I'm happy to announce that WheelMasks now has a sister app, Colors AlTaglio, the iOS Photos extension that lets you change the colors of your photos using gamut masking. Since it works with the HUSL colorspace it can modify the hues of an image without altering its perceptual lightness, thus preserving the original tonal range. It's the first photo processing app that works with this colorspace and the first one that lets you apply a gamut mask to a photo.
WheelMasks version 1.0.5 has been released on the App Store!
This release celebrates the launch of Procreate 3 by adding an option that allows exporting all the swatches at once to Procreate when there are more than 30 of them. They will be split in palettes of 30 colors once in Procreate but you won't have to export them one by one as before.
I've kept the option to export them individually because sometimes Procreate crashes when opening multiple palettes at once. From my experience this happens when it's displaying an image, but I've had no problem exporting them when Procreate is in the gallery mode.
WheelMasks 1.0.3 is available on the App Store with lots of iOS 9 enhancements!
Do you find WheelMasks useful? Consider writing an App Store review!
One thing that I thought about adding to WheelMasks was a gamut visualizer that could analyze images in the device's photo library. However, I decided not to do it, at least for the time being, to avoid making the app more complex.
I do still think a gamut viewer is a useful tool that lets you see how other artists work with color or just to analyze your own images. There are already a number of gamut visualizers available, but none of the ones I know of have any visual representation of the frequency in which a color is used, so I wrote my own. You can find it below.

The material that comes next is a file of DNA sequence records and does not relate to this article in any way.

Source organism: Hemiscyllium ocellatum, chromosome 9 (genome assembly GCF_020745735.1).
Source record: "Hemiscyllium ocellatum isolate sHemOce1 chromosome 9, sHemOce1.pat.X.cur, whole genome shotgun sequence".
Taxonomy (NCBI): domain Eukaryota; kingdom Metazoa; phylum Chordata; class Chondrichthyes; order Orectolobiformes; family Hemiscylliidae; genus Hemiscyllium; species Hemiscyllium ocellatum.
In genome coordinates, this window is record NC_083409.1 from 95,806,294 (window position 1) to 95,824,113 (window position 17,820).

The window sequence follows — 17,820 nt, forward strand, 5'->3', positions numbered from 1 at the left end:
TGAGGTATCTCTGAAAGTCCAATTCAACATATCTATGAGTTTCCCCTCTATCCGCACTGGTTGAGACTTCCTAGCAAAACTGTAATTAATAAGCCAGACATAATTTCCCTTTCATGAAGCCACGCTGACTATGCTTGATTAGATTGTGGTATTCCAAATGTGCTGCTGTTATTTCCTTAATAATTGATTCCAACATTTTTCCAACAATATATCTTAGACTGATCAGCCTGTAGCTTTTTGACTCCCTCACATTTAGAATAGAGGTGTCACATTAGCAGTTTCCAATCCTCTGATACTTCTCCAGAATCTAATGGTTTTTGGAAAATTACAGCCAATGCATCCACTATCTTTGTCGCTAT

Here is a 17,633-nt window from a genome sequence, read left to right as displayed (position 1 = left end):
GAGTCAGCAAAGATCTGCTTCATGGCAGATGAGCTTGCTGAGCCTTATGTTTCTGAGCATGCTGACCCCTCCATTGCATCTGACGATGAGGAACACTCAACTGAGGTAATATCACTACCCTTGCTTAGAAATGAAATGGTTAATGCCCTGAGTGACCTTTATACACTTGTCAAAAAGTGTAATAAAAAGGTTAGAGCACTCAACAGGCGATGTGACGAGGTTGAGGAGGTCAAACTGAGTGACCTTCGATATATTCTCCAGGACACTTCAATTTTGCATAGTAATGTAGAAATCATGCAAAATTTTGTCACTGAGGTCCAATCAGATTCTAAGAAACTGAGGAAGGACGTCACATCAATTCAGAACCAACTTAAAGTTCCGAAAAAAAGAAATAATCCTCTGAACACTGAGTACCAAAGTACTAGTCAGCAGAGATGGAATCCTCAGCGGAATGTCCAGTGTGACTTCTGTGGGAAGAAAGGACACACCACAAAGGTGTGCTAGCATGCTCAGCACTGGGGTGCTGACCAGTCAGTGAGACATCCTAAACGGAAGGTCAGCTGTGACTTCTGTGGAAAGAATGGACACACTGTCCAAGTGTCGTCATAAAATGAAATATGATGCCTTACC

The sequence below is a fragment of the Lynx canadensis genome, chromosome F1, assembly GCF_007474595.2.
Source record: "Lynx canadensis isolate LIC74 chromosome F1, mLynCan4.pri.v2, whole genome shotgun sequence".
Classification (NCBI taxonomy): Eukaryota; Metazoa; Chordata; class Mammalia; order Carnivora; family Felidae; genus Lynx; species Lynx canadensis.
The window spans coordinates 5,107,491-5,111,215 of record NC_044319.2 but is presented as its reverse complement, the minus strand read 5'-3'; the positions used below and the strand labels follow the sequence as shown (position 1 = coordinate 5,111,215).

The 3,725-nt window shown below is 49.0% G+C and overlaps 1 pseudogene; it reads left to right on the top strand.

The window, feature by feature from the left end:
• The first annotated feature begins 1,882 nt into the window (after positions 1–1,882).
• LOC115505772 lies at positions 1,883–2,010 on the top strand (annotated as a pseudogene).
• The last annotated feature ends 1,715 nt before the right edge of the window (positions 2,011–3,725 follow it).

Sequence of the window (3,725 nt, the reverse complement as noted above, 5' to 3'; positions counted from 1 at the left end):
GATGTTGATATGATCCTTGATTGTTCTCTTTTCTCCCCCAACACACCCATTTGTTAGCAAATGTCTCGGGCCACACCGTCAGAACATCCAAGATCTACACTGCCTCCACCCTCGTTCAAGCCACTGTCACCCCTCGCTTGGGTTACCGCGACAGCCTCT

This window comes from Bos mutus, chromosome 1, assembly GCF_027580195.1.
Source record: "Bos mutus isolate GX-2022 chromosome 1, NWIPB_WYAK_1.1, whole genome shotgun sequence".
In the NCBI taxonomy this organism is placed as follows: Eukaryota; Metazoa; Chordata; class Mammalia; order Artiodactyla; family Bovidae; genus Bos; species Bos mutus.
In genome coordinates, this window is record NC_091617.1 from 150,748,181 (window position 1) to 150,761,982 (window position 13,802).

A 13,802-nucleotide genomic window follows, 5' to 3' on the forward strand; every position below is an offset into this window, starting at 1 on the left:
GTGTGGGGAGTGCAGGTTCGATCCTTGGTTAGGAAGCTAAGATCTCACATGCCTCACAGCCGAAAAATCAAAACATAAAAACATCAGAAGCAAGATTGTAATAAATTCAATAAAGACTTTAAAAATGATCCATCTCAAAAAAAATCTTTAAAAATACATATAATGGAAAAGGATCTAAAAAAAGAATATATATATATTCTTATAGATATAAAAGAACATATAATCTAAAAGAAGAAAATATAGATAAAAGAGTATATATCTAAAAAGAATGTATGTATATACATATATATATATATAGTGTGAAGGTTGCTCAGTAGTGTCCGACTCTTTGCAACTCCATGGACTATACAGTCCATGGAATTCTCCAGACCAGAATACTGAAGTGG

If you drag any image file into the box an script will calculate and display its gamut on the color wheel. Everything is done in your browser so the image isn't uploaded anywhere. The difference with other gamut visualizers is that the colors that are less used will be more transparent than the ones that are more frequently used. This allows you to have more information about color usage and helps you determine which zones of the color wheel have been used more in the image.
The colors displayed on the color wheel have only two components from the HSB color model, hue and saturation, and the third component, brightness, is always 100%. This means that any color on the wheel can really appear with different brightness settings in the image.
When you're working with a palette with very few hues you may find that the default ones aren't the ones you want. You can rotate the wheel from the Settings screen with a rotation gesture to offset the hues.
For instance, in the following video, starting from a default Red-Yellow-Blue wheel with six hues I've rotated the wheel about 30°. This gives you another six color wheel with a different set of hues that can be useful to create a more original color scheme.